Believe it or not, it has been only a year since Prince Harry and Meghan Markle made the decision to cleave themselves from the royal family. If it feels like longer, it could just be due to the monotony of pandemic life. Alternatively, it might be because Meghan and Harry have spent that year cramming in roughly a decade’s worth of complaining.

You would think that the worst is now over for them. The heartache of leaving Britain has faded. The controversy over their eleventh-hour coronavirus-skirting border flounce to California has been forgotten. Part of their court case against The Mail on Sunday has been favorably resolved without a trial. They now have the exact life they wanted: dripping in Netflix money, watching their super-latte investment get heralded by Oprah on Instagram, making whatever insipidly pseudo-positive podcasts they like from their corner of paradise.

And yet, happiness still seems to be beyond them. Harry’s gripe du jour is that he wants his honorary military titles reinstated. At the end of March, Buckingham Palace will review the progress of Megxit, and one topic of discussion will be Harry’s patronages: captain general of the Royal Marines; honorary air commandant of R.A.F. Honington; and commodore in chief, small ships and diving, Royal Naval Command.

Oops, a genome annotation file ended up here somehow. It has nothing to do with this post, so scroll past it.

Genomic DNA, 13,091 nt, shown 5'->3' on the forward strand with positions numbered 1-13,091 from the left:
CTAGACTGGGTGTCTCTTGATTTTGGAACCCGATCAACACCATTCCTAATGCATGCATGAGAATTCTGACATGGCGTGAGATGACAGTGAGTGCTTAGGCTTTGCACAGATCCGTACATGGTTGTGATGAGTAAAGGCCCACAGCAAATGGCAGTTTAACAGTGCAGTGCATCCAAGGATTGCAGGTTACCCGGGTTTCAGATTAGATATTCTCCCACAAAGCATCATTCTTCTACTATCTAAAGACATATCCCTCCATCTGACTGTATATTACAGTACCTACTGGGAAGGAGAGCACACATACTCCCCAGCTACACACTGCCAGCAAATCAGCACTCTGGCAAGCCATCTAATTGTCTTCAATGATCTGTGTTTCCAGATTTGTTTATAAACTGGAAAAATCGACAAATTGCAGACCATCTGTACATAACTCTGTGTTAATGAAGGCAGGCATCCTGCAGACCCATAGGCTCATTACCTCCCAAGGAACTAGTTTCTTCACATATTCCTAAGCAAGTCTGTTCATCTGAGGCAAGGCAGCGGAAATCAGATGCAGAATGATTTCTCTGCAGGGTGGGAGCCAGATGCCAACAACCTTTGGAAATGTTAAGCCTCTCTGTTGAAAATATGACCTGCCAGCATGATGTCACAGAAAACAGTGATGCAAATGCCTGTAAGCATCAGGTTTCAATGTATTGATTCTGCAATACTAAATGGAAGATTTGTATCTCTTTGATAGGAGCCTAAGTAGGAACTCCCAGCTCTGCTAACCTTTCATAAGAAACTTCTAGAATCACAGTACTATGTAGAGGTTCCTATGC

Meghan and Harry have spent that year cramming in roughly a decade’s worth of complaining.

The argument, in a nutshell, is that Harry says his dedication to the military remains undimmed, despite his new living situation, while the Palace argues that he can either be in or out of the royal family. He shouldn’t be allowed to cherry-pick his titles, particularly now that a chunk of his income is derived from a streaming service that makes a show about how awful his parents were. Besides, it does seem logistically quite difficult to command R.A.F. Honington—even honorarily—between podcast recordings from a mansion 5,500 miles away.

It’s back to civilian clothes for Prince Harry.